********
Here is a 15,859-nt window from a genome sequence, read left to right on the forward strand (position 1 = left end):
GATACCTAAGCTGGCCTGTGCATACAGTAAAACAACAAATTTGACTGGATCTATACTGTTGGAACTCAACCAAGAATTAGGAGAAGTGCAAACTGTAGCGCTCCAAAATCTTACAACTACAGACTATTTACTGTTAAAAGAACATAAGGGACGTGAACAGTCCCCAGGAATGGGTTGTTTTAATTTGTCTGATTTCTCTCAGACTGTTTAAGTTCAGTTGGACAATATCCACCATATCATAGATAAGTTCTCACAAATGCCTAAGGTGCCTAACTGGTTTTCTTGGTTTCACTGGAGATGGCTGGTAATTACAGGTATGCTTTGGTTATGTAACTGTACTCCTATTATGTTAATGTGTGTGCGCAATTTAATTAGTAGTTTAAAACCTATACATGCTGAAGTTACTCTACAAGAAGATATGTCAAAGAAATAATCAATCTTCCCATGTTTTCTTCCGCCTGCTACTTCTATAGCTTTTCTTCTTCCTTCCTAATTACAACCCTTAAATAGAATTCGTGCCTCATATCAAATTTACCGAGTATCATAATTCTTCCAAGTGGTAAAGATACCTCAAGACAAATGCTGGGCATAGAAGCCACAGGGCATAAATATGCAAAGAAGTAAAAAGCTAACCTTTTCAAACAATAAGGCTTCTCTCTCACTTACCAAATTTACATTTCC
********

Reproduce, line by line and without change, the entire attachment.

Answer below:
Here is a 15,859-nt window from a genome sequence, read left to right on the forward strand (position 1 = left end):
GATACCTAAGCTGGCCTGTGCATACAGTAAAACAACAAATTTGACTGGATCTATACTGTTGGAACTCAACCAAGAATTAGGAGAAGTGCAAACTGTAGCGCTCCAAAATCTTACAACTACAGACTATTTACTGTTAAAAGAACATAAGGGACGTGAACAGTCCCCAGGAATGGGTTGTTTTAATTTGTCTGATTTCTCTCAGACTGTTTAAGTTCAGTTGGACAATATCCACCATATCATAGATAAGTTCTCACAAATGCCTAAGGTGCCTAACTGGTTTTCTTGGTTTCACTGGAGATGGCTGGTAATTACAGGTATGCTTTGGTTATGTAACTGTACTCCTATTATGTTAATGTGTGTGCGCAATTTAATTAGTAGTTTAAAACCTATACATGCTGAAGTTACTCTACAAGAAGATATGTCAAAGAAATAATCAATCTTCCCATGTTTTCTTCCGCCTGCTACTTCTATAGCTTTTCTTCTTCCTTCCTAATTACAACCCTTAAATAGAATTCGTGCCTCATATCAAATTTACCGAGTATCATAATTCTTCCAAGTGGTAAAGATACCTCAAGACAAATGCTGGGCATAGAAGCCACAGGGCATAAATATGCAAAGAAGTAAAAAGCTAACCTTTTCAAACAATAAGGCTTCTCTCTCACTTACCAAATTTACATTTCC